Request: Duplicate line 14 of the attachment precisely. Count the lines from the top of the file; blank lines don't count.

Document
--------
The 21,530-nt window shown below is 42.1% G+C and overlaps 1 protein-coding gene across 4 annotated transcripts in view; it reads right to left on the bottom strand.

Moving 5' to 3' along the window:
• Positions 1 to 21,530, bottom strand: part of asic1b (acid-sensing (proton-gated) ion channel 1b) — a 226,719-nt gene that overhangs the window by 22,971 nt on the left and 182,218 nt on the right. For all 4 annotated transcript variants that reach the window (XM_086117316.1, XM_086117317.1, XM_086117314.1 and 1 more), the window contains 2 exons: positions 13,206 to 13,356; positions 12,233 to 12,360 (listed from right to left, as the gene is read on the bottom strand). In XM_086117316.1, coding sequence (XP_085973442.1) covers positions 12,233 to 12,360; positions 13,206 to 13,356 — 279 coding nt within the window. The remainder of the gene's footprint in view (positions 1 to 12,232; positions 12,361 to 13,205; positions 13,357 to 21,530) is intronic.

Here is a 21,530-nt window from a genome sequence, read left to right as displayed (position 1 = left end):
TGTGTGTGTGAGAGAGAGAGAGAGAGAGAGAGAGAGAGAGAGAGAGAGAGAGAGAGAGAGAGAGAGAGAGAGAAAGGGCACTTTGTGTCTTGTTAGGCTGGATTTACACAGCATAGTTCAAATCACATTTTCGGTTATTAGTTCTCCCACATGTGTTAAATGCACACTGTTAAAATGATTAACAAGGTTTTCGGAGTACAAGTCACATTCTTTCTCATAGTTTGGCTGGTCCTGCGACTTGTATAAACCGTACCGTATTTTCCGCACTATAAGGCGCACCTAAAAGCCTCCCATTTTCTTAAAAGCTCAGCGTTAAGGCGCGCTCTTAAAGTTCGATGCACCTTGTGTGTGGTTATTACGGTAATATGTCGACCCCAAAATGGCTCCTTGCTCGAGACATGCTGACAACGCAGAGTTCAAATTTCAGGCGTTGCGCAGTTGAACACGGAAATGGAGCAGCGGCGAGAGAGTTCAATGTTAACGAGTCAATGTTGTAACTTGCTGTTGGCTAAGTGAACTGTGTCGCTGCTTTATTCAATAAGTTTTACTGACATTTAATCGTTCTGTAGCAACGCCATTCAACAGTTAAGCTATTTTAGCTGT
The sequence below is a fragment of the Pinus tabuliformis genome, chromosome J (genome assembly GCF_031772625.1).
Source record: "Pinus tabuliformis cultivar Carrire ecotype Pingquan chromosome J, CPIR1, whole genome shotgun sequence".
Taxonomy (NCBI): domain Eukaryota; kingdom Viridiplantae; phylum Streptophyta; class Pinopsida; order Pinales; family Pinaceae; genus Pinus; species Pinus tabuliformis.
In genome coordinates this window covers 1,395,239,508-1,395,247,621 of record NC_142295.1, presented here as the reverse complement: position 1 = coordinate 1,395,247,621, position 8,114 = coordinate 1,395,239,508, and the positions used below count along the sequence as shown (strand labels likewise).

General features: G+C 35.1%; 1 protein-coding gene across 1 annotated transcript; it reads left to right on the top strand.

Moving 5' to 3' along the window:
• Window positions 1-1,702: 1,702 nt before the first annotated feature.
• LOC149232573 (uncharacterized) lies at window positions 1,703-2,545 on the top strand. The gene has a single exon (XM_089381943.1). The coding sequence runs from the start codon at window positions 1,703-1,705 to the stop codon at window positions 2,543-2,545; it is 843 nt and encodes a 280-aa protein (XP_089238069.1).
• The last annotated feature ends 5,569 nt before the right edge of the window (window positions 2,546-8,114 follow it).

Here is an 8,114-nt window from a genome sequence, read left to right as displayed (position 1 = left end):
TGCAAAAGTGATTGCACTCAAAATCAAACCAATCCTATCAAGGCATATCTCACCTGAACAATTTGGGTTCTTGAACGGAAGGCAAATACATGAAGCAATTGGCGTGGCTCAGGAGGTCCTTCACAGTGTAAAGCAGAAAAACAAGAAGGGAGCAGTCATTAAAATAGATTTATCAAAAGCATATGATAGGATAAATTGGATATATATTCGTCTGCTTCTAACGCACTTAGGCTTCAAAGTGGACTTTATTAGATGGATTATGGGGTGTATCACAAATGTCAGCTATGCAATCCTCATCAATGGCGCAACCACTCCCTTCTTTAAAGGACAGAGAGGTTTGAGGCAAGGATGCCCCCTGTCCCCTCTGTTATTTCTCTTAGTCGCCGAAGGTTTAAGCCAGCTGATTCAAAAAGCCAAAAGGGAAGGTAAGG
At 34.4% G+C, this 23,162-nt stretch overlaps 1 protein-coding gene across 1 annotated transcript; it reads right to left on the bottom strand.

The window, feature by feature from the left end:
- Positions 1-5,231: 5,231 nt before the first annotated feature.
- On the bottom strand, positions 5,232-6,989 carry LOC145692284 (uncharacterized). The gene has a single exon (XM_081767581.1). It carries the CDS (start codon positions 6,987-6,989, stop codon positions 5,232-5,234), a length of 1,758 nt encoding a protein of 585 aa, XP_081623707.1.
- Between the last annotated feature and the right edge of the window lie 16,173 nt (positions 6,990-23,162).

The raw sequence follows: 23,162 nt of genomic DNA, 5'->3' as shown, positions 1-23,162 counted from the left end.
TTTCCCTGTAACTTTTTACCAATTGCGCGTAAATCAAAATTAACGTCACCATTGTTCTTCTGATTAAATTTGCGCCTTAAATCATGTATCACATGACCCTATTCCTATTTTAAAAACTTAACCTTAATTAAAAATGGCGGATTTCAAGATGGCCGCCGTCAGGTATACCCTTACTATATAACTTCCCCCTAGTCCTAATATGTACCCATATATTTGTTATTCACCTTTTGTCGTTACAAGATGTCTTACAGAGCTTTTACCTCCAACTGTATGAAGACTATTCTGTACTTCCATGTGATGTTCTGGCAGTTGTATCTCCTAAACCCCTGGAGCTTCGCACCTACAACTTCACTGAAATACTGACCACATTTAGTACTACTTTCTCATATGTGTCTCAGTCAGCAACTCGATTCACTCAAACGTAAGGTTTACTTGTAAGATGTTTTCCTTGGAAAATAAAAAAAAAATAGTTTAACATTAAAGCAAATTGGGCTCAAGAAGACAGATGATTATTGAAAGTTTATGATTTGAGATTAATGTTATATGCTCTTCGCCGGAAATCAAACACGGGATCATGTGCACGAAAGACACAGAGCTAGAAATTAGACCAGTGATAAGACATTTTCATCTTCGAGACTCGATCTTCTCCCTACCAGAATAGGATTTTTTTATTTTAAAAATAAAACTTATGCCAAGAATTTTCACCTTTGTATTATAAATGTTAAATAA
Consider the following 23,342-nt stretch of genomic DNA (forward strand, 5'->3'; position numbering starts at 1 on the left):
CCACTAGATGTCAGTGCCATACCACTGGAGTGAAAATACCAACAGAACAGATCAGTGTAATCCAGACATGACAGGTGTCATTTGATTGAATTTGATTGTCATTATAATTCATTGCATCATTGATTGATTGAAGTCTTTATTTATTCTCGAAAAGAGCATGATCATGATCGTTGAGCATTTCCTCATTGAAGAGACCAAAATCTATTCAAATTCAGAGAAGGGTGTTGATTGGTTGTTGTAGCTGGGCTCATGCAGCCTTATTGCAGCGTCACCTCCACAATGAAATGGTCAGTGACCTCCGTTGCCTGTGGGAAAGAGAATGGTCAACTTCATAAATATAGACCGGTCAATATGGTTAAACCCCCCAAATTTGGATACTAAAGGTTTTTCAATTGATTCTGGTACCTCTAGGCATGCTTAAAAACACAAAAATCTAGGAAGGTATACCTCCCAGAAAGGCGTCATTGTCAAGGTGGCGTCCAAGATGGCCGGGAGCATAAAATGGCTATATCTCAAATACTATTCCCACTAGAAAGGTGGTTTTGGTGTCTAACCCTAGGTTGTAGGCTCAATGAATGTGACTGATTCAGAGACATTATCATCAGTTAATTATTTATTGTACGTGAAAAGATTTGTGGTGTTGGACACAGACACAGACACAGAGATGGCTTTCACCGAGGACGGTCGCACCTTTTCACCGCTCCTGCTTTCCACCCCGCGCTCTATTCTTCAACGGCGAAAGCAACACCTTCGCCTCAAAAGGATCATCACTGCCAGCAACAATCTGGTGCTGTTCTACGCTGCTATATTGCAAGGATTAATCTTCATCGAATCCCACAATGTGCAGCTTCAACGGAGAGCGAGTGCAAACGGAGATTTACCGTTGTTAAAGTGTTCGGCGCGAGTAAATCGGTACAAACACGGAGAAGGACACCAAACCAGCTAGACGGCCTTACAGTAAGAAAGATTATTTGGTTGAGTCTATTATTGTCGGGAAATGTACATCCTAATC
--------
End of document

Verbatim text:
• The last annotated feature ends 5,569 nt before the right edge of the window (window positions 2,546-8,114 follow it).